Troy Wiseman, CEO of EcoPlanet Bamboo, has stated that bamboo has the potential to transform timber-dependent supply chains by offering a sustainable solution that can reverse the effects of deforestation while meeting global demand for fibre.
The article was published in a climate change focused publication released for the G7 summit in Bonn, where environmental issues, ranging from energy to protecting the marine environment, dominated the agenda.
EcoPlanet Bamboo was set up with the aim of providing Fortune 500 companies with a commercial tree-free and deforest-free solution to meeting global demand for fibre. It also works with local communities to provide opportunities.
In the opening statement of the article, Wiseman explains, “In pre-industrial revolution times, much of the world’s development can be traced to the use of wood and extraction of timber from forests that took thousands of years to grow. Exploration, discovery, colonisation and subsequently trade and commerce were fueled by access to a timber resource.
“Indeed, it was the impeding shortage of timber to fuel Britain’s fleet that first led to the widespread use of coal, and the subsequent industrialisation that overtook the world. History has shown that a lack of supply forces change, which in turn spurs innovation.”
The article notes that supply chains that rely on timber as their raw resource have attempted to revamp their supply chains to make them greener, driven by consumer awareness, exposure and advocacy campaign, in recent years. However, it argues that other challenges, from water consumption to climate change, are arising.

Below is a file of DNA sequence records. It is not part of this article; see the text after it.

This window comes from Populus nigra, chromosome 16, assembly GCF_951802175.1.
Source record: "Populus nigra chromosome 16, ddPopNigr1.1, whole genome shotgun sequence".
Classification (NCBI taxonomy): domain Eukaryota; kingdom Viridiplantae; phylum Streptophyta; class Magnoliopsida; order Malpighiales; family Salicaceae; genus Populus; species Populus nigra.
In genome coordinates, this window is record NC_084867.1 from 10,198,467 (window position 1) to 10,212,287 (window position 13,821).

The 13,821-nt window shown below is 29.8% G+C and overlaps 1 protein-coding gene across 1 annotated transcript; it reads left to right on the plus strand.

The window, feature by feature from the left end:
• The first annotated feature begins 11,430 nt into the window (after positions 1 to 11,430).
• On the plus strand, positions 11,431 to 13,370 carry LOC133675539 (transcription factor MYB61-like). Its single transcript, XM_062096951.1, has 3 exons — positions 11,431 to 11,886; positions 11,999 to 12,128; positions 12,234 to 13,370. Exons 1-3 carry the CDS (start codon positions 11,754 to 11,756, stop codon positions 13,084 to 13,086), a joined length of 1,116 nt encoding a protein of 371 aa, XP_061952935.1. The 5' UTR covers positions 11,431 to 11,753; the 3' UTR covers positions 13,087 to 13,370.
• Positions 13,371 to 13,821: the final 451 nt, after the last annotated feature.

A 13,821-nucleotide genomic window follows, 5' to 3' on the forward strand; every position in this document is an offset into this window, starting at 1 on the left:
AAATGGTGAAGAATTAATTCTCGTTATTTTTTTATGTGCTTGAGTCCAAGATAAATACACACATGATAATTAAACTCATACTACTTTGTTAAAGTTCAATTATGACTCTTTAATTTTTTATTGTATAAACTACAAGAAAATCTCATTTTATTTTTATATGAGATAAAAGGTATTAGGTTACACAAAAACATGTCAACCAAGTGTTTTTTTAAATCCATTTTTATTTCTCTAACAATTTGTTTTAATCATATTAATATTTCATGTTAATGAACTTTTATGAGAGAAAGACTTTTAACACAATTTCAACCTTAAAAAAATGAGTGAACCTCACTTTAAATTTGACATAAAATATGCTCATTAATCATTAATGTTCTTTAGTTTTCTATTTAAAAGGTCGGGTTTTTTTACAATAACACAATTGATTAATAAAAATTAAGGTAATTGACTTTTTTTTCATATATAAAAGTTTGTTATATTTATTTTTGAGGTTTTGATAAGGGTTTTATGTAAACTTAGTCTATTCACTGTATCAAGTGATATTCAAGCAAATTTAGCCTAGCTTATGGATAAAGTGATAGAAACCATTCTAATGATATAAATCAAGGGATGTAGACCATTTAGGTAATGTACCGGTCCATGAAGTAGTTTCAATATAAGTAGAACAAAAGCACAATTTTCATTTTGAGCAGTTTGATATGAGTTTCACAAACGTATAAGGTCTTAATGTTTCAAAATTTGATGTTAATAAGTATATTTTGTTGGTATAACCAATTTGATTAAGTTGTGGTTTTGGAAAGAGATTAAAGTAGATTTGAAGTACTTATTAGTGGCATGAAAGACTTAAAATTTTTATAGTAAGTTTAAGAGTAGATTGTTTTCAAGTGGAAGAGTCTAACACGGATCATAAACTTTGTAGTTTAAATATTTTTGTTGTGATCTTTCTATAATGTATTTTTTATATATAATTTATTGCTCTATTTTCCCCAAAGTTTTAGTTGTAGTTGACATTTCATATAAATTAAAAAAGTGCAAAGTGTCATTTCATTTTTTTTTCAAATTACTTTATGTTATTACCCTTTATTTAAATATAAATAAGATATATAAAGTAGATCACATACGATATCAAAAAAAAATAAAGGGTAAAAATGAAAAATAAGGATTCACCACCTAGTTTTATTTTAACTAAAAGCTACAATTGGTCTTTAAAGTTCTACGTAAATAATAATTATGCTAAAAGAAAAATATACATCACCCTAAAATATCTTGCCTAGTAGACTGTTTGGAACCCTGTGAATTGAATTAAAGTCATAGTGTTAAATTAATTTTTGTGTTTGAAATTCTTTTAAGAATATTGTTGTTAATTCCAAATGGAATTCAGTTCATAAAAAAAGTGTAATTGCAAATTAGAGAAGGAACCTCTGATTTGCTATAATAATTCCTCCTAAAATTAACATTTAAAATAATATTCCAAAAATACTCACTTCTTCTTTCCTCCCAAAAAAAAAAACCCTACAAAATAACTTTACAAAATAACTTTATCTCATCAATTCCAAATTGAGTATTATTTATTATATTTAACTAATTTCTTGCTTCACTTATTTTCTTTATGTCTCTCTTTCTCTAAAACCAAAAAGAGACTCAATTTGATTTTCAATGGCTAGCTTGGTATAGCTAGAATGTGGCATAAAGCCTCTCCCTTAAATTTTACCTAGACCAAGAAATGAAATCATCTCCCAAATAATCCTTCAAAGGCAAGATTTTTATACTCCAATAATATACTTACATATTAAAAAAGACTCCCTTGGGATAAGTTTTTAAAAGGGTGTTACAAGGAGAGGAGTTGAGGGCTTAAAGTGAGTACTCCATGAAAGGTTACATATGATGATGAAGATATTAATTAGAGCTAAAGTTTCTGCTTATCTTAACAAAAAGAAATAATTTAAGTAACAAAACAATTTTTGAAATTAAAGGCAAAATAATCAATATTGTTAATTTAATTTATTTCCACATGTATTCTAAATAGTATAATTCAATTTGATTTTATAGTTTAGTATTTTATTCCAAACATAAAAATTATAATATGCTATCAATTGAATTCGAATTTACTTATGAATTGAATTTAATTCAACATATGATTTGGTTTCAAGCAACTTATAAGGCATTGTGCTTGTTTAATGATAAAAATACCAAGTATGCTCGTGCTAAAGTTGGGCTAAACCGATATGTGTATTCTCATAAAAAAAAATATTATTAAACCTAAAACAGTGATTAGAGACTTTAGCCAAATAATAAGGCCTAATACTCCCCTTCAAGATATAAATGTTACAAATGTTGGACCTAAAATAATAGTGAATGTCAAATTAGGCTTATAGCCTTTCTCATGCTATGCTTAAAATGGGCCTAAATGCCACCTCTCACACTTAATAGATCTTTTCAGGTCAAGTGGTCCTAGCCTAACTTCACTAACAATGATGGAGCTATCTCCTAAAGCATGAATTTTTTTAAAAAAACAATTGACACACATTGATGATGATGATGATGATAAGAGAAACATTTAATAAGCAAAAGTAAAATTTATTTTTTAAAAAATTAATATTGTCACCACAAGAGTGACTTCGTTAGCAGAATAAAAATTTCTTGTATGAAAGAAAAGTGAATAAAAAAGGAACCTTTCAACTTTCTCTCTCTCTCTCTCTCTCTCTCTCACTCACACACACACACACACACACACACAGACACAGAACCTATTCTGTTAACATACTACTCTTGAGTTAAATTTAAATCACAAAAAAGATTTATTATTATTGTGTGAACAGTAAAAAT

“We are at a transitional point in environmental history, a tipping point from where we can continue along the ‘business as usual’ path and ignore the warning signs, or as nations, corporations or individuals, have the courage to create large scale disruptive change,” Wiseman continues.
He added that while investors and financial institutions have historically been afraid of things that cause too much disruption to existing business models, a new model can see sustainability creating profitable business rather than profitability resulting in unsustainable resource extraction.
The article argues that sustainably grown and certified bamboo fibre has the potential to trigger that change because a “framework for sustainability has been established from the start”.
The article appears to have resonated with many businesses seeking to ensure their operations are sustainable and their future profits are protected.
Commenting on how the article was received, Wiseman said, “We have received calls from major companies, from all over the world, who want to work with us. It has been very well received and seems to have hit the mark perfectly.”
Photo: odonata98 via Flickr